2. Give the Ombudsman meaningful powers at all key stages of the complaints process – not just at the end, by which time a complainant is exhausted and worn down and likely to give up. Let the Ombudsman take the more serious BHD complaints from the outset and give her complete control over them;
  3. Give the Ombudsman the staff and the resources to do this properly so she can employ expert independent BHD staff, unconnected to the Armed Forces;
  4. Ensure that all cases of sexual assault or other serious crime are dealt with by the civilian police and not the service police – that will send the message that you take this seriously and you genuinely want those allegations independently investigated from the outset by people with the right experience and expertise. The recent Service Justice Review revealed how wanting the service police and Service Prosecuting Authority lawyers are in handling serious sexual assault cases and it made some very important recommendations on how such cases should be handled – which the MoD immediately rejected (though, thanks to the actions of 3 brave women who took the Defence Secretary to court, they are now reviewing this);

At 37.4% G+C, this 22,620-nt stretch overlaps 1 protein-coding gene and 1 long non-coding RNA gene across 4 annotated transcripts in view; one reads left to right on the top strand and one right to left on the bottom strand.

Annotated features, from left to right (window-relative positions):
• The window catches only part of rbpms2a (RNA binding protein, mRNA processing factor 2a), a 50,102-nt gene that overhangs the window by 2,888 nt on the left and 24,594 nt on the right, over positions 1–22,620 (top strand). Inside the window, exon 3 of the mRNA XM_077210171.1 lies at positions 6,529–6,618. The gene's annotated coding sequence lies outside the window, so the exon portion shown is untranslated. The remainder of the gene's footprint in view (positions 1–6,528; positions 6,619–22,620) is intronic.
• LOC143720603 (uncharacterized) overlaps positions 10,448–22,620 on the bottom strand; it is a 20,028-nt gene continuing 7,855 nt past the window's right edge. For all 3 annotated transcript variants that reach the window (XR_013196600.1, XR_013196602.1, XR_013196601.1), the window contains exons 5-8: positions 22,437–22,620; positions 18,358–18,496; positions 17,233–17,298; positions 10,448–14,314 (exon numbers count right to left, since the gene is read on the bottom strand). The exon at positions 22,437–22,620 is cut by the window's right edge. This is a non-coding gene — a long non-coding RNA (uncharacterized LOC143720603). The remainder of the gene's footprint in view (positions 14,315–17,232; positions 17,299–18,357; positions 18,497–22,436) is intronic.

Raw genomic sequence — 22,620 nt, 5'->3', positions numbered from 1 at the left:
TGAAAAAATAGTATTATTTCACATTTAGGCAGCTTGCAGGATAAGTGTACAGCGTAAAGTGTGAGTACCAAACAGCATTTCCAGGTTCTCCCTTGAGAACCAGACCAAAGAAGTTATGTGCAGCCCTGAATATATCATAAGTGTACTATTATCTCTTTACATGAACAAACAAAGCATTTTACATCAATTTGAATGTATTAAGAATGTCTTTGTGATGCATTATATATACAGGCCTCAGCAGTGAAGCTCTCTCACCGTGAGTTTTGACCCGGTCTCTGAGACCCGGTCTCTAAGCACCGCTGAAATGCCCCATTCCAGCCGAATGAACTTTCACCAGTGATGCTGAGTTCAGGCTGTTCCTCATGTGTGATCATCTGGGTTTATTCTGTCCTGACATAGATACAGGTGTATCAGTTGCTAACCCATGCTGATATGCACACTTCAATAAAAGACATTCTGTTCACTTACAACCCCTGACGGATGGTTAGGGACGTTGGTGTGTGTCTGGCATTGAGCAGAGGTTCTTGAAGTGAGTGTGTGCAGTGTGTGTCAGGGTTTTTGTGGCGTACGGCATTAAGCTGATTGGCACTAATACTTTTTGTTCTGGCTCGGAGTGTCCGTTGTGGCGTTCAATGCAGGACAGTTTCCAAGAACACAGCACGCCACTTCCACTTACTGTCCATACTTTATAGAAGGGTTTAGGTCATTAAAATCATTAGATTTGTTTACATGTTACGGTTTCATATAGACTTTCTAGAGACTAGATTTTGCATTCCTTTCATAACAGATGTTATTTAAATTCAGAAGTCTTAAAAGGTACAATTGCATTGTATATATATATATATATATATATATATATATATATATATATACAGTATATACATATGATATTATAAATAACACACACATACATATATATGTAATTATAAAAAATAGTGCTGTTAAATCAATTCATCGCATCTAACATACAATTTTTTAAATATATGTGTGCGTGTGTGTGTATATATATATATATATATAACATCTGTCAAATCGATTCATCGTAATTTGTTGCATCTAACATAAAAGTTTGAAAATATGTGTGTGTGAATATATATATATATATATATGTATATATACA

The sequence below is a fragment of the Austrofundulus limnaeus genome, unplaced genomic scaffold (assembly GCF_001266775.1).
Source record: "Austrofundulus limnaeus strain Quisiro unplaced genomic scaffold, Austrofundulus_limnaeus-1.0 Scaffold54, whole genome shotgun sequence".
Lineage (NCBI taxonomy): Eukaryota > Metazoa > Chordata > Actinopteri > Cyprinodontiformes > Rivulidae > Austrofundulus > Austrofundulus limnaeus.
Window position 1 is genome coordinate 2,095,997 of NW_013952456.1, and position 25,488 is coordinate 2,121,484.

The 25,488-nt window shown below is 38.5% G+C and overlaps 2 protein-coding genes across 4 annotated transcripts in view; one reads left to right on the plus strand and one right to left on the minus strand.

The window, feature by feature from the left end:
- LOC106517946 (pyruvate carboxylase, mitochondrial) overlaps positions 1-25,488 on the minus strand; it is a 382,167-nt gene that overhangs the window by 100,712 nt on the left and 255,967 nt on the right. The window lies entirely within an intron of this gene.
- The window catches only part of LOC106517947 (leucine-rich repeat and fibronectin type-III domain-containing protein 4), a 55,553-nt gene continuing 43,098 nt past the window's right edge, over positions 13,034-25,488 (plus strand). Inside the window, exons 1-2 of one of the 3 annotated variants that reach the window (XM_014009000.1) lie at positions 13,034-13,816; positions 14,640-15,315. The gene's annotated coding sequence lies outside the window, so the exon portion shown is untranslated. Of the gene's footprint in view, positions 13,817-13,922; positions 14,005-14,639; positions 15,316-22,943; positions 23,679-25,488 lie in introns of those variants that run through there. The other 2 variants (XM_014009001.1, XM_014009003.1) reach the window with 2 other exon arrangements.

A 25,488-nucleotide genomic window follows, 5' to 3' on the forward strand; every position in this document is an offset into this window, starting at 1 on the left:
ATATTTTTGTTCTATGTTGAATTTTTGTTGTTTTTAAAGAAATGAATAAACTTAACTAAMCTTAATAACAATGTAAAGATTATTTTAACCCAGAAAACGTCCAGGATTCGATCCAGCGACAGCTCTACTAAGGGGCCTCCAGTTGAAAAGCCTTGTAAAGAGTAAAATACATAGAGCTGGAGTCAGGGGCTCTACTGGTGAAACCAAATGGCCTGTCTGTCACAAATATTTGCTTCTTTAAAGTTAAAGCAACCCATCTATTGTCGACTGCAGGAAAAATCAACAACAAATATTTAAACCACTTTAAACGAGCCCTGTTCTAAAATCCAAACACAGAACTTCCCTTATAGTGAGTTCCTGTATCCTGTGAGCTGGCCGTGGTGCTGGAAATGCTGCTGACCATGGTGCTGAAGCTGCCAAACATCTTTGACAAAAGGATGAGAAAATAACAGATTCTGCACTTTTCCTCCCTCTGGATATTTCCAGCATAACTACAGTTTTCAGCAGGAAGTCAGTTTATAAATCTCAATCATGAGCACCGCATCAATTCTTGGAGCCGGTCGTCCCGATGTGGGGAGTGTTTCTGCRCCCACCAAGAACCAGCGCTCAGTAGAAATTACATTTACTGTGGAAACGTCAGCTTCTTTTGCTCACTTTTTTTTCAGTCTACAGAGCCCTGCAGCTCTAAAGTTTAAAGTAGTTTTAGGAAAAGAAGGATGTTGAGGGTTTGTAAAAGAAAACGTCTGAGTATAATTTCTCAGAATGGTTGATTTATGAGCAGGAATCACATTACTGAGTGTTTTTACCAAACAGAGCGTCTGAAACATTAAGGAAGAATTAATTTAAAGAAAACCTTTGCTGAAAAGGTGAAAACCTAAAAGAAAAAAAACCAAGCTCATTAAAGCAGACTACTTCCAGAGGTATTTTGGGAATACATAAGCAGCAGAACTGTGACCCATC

5. Recognise that your COs are not dealing with sexual assault or harassment cases well and frequently make a bad situation worse. All of our female clients tell us that the assault or the original harassment was bad enough, but what was just as bad or worse, was their treatment after the event, at the hands of their colleagues and superiors. For service personnel that believed they were part of a military family, this can be devastating;
  6. Start chucking these guys out. Most service personnel – men and women – do not want to serve alongside colleagues that harass or assault their people. Too often we get the impression of the attitude, ‘he may be a bit of a sex pest, but he’s a good soldier.’ In every case we have dealt with, the reporting woman is made to feel like the problem.

The recent BBC documentary Racism in the Ranks shows that BAME soldiers in the Army report very similar experiences. We have been contacted by a number of BAME veterans who report – years later – still being traumatised by the racism and abuse they suffered while serving, which was dismissed, at best, as banter, and at worst, deliberately covered up. Both the Armed Forces Continuous Attitude Survey and the Ombudsman’s annual report reveal how disproportionate the numbers of BHD complaints from BAME personnel are.